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Page 240

PART III - THE PAST
CHAPTER X - BATTERSEA RISE

BATTERSEA RISE ! What a thrill the name gives me in the publisher's list : Is it just a fancy title, or can it really be the house which once belonged to my family ? It really is the house, and Miss Pym, the writer of the book before me, is the great-grandchild, as I am, of Henry Thornton the elder. And did I ever go to the house in the early eighties, led by some cousin in my peacock-blue velvet suit ? I seem dimly to remember an enormous and heavily varnished globe. However, Miss Pym, who knows the furniture so well, mentions maps on rollers, not a globe, so perhaps I was never taken there. Anyhow here is the house, evoked unexpectedly, and with sympathy, and perhaps for the last time. Battersea Rise ? The name can mean nothing to the post-war generation, and may even sound faintly funny.
It was originally a small Queen Anne building, standing at the edge of that very wild tract, Clapham Common. In 1792 our great-grandfather Henry Thornton bought and enlarged it and its great feature was a library designed by his friend William Pitt. In this library the evangelicals and philanthropists of the Clapham Sect would meet-William Wilberforce, James Stephen, Zachary Macaulay, Thomas Babington, Charles Grant, etc., joined on occasion by Mrs. Hannah More from Somerset. Thornton was of Yorkshire stock, but his family had lived in the district for two generations. They were business people ; his grandfather and brother had been governors of the Bank of England, his father a merchant in the Russia trade, and he himself was a partner in the bank now known as Williams Deacon. He was for over thirty years M.P. for Southwark, and no doubt he found the house convenient, because he could easily drive up to Westminster. This early period of its history is the best known. Riches, evangelical piety, genuine goodness, narrowness, complacency, integrity, censoriousness, clannishness, and a noble public spirit

travel books:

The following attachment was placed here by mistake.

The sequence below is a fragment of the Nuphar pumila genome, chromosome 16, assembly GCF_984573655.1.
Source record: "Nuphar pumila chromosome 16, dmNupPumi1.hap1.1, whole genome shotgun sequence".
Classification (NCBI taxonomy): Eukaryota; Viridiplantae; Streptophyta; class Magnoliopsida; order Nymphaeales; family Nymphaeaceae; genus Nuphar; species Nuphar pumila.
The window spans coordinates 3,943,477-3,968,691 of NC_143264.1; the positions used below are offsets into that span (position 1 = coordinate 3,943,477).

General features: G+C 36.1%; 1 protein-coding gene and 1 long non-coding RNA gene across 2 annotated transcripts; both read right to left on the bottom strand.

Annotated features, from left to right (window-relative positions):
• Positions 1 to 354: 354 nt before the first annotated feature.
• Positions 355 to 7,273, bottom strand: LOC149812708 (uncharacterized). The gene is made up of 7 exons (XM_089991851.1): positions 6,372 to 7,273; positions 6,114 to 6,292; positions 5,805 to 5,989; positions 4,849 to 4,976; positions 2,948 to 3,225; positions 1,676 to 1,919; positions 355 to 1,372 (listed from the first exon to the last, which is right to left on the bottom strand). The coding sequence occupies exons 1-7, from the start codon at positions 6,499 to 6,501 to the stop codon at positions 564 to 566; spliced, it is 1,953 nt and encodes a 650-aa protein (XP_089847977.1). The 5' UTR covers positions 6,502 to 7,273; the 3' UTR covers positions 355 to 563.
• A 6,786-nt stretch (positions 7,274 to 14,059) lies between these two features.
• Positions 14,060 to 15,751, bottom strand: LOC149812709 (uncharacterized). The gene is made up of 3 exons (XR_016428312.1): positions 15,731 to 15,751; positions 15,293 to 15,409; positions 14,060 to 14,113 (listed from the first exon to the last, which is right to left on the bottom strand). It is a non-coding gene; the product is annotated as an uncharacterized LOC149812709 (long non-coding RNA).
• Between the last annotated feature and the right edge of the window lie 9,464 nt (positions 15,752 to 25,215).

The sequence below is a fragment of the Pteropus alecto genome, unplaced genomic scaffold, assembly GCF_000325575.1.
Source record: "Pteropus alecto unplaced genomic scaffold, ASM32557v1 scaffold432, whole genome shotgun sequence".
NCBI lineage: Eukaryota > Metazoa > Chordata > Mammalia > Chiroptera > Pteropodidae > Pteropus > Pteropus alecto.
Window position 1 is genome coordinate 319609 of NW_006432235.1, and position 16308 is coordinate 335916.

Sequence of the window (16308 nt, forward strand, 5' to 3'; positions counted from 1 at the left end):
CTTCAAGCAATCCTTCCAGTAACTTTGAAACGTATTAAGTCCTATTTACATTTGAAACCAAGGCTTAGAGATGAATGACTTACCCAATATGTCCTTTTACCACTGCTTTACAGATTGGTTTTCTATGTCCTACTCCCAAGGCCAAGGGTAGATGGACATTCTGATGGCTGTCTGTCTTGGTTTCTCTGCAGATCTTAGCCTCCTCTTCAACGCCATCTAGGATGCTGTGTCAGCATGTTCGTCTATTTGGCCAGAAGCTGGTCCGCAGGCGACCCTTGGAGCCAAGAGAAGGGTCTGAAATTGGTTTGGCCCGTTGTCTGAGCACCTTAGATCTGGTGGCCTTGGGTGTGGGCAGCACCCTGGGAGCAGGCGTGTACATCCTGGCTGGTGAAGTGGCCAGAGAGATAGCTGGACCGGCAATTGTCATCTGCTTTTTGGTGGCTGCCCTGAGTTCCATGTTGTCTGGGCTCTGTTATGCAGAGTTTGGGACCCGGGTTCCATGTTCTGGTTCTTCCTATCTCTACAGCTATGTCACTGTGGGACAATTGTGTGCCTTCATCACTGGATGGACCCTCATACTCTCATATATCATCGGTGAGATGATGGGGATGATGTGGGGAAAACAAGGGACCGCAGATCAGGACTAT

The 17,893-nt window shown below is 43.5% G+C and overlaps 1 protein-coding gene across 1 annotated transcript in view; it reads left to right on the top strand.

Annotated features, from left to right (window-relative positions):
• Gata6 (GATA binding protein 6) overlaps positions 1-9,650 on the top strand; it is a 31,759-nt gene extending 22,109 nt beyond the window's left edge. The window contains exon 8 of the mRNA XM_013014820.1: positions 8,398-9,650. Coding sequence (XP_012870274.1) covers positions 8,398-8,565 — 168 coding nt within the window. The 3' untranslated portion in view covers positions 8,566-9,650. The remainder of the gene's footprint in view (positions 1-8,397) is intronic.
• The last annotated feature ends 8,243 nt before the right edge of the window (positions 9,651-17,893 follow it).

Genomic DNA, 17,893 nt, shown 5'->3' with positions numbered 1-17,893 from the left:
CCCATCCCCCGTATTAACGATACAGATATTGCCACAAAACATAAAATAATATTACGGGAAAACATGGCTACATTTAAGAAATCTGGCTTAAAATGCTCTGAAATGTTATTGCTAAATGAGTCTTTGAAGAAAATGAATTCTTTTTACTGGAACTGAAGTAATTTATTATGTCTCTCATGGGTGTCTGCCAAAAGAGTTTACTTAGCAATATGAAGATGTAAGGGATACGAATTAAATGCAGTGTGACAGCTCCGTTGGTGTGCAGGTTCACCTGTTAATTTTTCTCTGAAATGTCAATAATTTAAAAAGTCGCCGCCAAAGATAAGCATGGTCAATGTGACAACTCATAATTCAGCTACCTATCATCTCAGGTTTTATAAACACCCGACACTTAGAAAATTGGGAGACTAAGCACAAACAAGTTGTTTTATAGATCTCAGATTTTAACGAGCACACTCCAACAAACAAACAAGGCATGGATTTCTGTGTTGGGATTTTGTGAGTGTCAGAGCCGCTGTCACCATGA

where is HTML where is HEAD where is TITLE BATTERSEA RISE ! What a thrill what is name gives me in what is publisher's list : Is it just a fancy title, or can it really be what is house which once belonged to my family ? It really is what is house, and Miss Pym, what is writer of what is book before me, is what is great-grandchild, as I am, of Henry Thornton what is elder. And did I ever go to what is house in what is early eighties, led by some cousin in my peacock-blue velvet suit ? I seem dimly to remember an enormous and heavily varnished globe. However, Miss Pym, who knows what is furniture so well, mentions maps on rollers, not a globe, so perhaps I was never taken there. Anyhow here is what is house, evoked unexpectedly, and with sympathy, and perhaps for what is last time. Battersea Rise ? what is name can mean nothing to what is post-war generation, and may even sound faintly funny. It was originally a small Queen Anne building, standing at what is edge of that very wild tract, Claph where is meta name="keywords" content="old books, Free book , free book offer , free audio books , free coloring book pages , free book reports , free audio book , audio books free download , book free , free guest book , books free , free book summaries , download free audio books , free childrens books." where is where are they now rel="stylesheet" type="text/css" href="../../style.css" where is meta http-equiv="Content-Type" content="text/html; charset=iso-8859-1" where is BODY bgColor=#ffffff text="#000000" where are they now ="#000000" v where are they now ="#FF0000" where is div align="center" where is strong where is strong where is a href="http://www.aaoldbooks.com" Books > where is a href="../default.asp" title="Book" Old Books > where is strong where is a href="page_001.asp" A BRIEF HISTORY OF ENGLISH LITERATURE (1914) where is table width="700" border="1" align="center" cellpadding="15" cellspacing="0" where is center where is tr where is td width="160" align="center" valign="top" where is div align="center" where is td align="center" valign="top" where is div align="left" where is div align="center" where is p align="left" Page 240 where is strong PART III - what is PAST CHAPTER X - BATTERSEA RISE where is p align="justify" BATTERSEA RISE ! What a thrill what is name gives me in the publisher's list : Is it just a fancy title, or can it really be what is house which once belonged to my family ? It really is what is house, and Miss Pym, what is writer of what is book before me, is what is great-grandchild, as I am, of Henry Thornton what is elder. And did I ever go to the house in what is early eighties, led by some cousin in my peacock-blue velvet suit ? I seem dimly to remember an enormous and heavily varnished globe. However, Miss Pym, who knows what is furniture so well, mentions maps on rollers, not a globe, so perhaps I was never taken there. Anyhow here is what is house, evoked unexpectedly, and with sympathy, and perhaps for what is last time. Battersea Rise ? what is name can mean nothing to what is post-war generation, and may even sound faintly funny. It was originally a small Queen Anne building, standing at the edge of that very wild tract, Clapham Common. In 1792 our great-grandfather Henry Thornton bought and enlarged it and its great feature was a library designed by his friend William Pitt. In this library what is evangelicals and philanthropists of what is Clapham Sect would meet-William Wilberforce, James Stephen, Zachary Macaulay, Thomas Babington, Charles Grant, etc., joined on occasion by Mrs. Hannah More from Somerset. Thornton was of Yorkshire stock, but his family had lived in what is district for two generations. They were business people ; his grandfather and brother had been governors of the Bank of England, his father a merchant in what is Russia trade, and he himself was a partner in what is bank now known as Williams Deacon. He was for over thirty years M.P. for Southwark, and no doubt he found what is house convenient, because he could easily drive up to Westminster. This early period of its history is what is best known. Riches, evangelical piety, genuine goodness, narrowness, complacency, integrity, censoriousness, clannishness, and a noble public spirit where is Server.Execute("_SiteMap.asp") %